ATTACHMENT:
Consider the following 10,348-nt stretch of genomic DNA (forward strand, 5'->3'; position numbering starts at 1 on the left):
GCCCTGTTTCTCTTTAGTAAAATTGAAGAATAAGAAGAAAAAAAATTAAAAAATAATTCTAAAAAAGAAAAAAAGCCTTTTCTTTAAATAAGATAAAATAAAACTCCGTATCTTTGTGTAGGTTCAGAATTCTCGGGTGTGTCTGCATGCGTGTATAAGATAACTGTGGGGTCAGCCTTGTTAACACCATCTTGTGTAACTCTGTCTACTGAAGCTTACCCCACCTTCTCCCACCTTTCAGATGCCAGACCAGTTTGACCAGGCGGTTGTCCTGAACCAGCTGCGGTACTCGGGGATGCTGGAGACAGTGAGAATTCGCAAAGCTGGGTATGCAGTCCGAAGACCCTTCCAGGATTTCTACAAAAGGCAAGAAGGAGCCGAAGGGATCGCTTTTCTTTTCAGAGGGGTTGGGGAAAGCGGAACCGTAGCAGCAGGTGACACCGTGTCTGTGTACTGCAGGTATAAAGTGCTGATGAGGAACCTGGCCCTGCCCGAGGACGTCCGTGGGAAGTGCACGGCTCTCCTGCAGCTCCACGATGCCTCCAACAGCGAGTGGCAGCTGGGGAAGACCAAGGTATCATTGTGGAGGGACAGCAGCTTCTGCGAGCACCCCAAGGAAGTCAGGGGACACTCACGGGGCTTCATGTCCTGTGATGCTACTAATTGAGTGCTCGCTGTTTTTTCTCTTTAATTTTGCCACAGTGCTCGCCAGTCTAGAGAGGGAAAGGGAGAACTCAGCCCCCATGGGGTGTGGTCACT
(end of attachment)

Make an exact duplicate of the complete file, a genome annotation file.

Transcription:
Consider the following 10,348-nt stretch of genomic DNA (forward strand, 5'->3'; position numbering starts at 1 on the left):
GCCCTGTTTCTCTTTAGTAAAATTGAAGAATAAGAAGAAAAAAAATTAAAAAATAATTCTAAAAAAGAAAAAAAGCCTTTTCTTTAAATAAGATAAAATAAAACTCCGTATCTTTGTGTAGGTTCAGAATTCTCGGGTGTGTCTGCATGCGTGTATAAGATAACTGTGGGGTCAGCCTTGTTAACACCATCTTGTGTAACTCTGTCTACTGAAGCTTACCCCACCTTCTCCCACCTTTCAGATGCCAGACCAGTTTGACCAGGCGGTTGTCCTGAACCAGCTGCGGTACTCGGGGATGCTGGAGACAGTGAGAATTCGCAAAGCTGGGTATGCAGTCCGAAGACCCTTCCAGGATTTCTACAAAAGGCAAGAAGGAGCCGAAGGGATCGCTTTTCTTTTCAGAGGGGTTGGGGAAAGCGGAACCGTAGCAGCAGGTGACACCGTGTCTGTGTACTGCAGGTATAAAGTGCTGATGAGGAACCTGGCCCTGCCCGAGGACGTCCGTGGGAAGTGCACGGCTCTCCTGCAGCTCCACGATGCCTCCAACAGCGAGTGGCAGCTGGGGAAGACCAAGGTATCATTGTGGAGGGACAGCAGCTTCTGCGAGCACCCCAAGGAAGTCAGGGGACACTCACGGGGCTTCATGTCCTGTGATGCTACTAATTGAGTGCTCGCTGTTTTTTCTCTTTAATTTTGCCACAGTGCTCGCCAGTCTAGAGAGGGAAAGGGAGAACTCAGCCCCCATGGGGTGTGGTCACT